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Author Topic: Which legal specialties are best for riding out depressions? Bankruptcy? IP?  (Read 2245 times)

Jake_MONDATTA

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Maybe it's best to work for the government?

Majmun

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I'd say gov>tax>bankruptcy>some IP*

*The longer the economy is down the more IP will be affected. IP tracks pretty well with RD spending and RD is definitely going to decrease.  While prosecution will probably take a hit, Patent prosecutors will have less competition in a flooded job market bc of the tech degree requirement.


CTL

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Tax is always consistently valued.  However, that means you will have to actually WANT to practice tax law...
If looks could kill, you would be an uzi.

Thistle

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Tax is always consistently valued.  However, that means you will have to actually WANT to practice tax law...


i would rather starve poke out both eyes, set myself on fire, put it out by jumping in a vat of acid, and THEN starve.
non ex transverso sed deorsum


JD

linquest

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Maybe it's best to work for the government?

The federal government at least.  States are more likely to go through hiring freezes and layoffs.

ERISA is also a great area in both good and bad economic times.  A little more interesting than tax but also more complicated in some ways.
Fed gov't atty

,.,.,.;.,.,.

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Tax is always consistently valued.  However, that means you will have to actually WANT to practice tax law...

The IRC and title 26 of the USC are surprisingly interesting, especially if you're into statutory interpretation and roadmap to evasion.

nealric

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Quote

i would rather starve

I actually like tax law so far. It's a lot like civpro (which I also enjoyed) in that it's all about gaming the system.
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Talk to the Hand Formula

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Tax is always consistently valued.  However, that means you will have to actually WANT to practice tax law...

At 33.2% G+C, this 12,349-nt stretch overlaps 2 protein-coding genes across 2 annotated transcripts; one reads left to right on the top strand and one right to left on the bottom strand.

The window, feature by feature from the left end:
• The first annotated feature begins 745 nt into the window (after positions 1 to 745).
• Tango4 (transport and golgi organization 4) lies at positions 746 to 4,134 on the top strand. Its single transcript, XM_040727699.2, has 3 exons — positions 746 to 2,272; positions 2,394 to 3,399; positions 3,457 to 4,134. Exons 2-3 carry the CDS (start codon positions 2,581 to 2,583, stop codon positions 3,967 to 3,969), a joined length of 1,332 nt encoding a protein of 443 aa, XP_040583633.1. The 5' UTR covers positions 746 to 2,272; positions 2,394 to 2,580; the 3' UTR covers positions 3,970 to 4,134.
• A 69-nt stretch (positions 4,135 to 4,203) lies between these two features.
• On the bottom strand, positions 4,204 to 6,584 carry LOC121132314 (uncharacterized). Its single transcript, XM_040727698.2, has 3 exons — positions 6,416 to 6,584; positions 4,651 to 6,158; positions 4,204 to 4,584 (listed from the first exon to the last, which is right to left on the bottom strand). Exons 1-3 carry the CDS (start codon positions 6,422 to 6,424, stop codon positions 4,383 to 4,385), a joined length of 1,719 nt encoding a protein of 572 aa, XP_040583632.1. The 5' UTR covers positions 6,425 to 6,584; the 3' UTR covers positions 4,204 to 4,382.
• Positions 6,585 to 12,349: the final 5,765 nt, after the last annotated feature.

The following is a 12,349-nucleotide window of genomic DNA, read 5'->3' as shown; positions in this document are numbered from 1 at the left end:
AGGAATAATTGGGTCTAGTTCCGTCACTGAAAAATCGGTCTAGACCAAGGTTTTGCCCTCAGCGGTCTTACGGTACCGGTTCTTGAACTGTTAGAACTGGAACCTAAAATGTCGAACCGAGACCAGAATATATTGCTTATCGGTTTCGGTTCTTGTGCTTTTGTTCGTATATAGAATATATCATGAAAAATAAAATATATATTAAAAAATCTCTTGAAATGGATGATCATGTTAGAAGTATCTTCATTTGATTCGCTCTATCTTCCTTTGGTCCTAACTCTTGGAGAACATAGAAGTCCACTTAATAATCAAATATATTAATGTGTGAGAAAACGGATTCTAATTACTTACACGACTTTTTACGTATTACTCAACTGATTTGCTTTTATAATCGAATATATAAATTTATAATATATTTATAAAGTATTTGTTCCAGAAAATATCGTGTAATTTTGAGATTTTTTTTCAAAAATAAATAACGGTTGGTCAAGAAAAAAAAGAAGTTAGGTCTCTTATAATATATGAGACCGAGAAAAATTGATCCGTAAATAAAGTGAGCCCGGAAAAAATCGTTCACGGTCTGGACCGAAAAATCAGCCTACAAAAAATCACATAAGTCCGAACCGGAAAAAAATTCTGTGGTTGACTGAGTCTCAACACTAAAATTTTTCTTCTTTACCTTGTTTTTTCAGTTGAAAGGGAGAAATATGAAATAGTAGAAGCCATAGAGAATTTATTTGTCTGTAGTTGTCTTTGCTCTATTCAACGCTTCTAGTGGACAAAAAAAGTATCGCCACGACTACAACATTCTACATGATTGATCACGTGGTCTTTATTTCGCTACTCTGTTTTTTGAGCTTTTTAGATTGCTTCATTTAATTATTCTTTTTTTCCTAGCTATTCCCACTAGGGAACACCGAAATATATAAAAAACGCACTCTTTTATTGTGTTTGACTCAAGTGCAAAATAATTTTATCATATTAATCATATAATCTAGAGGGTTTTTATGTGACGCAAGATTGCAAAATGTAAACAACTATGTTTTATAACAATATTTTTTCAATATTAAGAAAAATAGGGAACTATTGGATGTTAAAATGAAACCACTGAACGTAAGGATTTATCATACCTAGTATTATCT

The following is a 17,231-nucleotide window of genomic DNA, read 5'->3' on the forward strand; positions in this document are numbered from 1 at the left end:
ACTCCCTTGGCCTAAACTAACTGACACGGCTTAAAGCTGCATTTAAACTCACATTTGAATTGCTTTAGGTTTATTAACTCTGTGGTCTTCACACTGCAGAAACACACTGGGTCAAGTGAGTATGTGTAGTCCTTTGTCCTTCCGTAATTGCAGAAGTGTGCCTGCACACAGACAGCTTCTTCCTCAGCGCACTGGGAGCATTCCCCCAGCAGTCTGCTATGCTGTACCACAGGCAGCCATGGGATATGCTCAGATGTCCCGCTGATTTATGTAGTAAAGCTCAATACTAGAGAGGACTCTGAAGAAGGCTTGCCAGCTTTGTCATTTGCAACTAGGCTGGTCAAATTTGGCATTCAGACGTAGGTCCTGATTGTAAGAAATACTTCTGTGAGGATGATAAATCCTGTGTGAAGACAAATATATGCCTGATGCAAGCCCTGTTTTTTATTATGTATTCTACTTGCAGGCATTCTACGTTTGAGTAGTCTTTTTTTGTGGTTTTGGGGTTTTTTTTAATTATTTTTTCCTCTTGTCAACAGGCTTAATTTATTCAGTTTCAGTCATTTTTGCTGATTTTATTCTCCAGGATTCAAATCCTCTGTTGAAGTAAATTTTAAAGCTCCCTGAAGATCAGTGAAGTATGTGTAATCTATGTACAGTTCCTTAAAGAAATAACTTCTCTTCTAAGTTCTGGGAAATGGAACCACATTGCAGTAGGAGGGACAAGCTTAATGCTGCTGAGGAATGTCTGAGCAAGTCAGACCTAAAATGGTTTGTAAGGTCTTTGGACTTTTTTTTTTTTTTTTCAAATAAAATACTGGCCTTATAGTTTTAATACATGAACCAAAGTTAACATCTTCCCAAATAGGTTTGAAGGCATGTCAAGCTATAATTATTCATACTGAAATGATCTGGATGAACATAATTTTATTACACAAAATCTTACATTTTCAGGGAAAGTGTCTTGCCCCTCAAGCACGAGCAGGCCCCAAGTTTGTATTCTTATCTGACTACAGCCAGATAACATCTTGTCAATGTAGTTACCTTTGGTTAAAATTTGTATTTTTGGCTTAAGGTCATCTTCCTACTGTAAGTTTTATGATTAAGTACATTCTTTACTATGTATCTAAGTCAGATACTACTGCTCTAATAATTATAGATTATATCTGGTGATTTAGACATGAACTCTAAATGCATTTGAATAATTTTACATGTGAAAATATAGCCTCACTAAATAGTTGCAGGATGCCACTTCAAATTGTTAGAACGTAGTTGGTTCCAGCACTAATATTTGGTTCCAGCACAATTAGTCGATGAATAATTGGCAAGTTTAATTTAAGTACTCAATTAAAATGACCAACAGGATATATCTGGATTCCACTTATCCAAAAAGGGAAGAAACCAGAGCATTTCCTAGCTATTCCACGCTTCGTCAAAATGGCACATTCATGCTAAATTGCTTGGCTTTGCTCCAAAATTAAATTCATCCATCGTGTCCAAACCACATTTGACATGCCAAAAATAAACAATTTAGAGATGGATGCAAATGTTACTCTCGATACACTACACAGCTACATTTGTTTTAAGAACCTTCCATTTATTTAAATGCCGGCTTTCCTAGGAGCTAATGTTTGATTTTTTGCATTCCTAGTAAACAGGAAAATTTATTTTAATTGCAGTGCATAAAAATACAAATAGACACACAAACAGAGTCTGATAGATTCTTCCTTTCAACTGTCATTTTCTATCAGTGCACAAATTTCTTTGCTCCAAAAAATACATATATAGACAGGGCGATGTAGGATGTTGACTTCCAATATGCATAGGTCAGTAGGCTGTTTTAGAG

The IRC and title 26 of the USC are surprisingly interesting, especially if you're into statutory interpretation and roadmap to evasion.

Anyone know where I could get a roadmap to evade this guy??

jacy85

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Tax is NOT the place to be, IMO.  Most tax attorneys I know that still have jobs are incredibly slow (almost as slow as corporate attorneys), and I know quite a few that have been laid off "left their firms as a result of natural attrition or as a result of the normal annual review process."  ::)

Bankruptcy is the key, but I wouldn't necessarily switch over to bankruptcy unless you actually had a passion for it.

IP has been doing generally well, but as recent posts at ATL have shown, even some of the premier IP firms have been effected.

Jake_MONDATTA

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Majmun makes a great point about IP.  There should be a lag between when the crisis hits the rest of the economy and when it hits IP since the latter is so dependent upon long-term research projects.  The second point is also a good one.  There is an inherent advantage in IP prosecution because those who are qualified to do it are relatively few.  Things will undoutedly get worse, but it will be interesting to see if they're better in IP than in other legal sub-fields.  The feeling on most IP boards is that it IP will fare relatively well... but nobody's seen an economy like this before.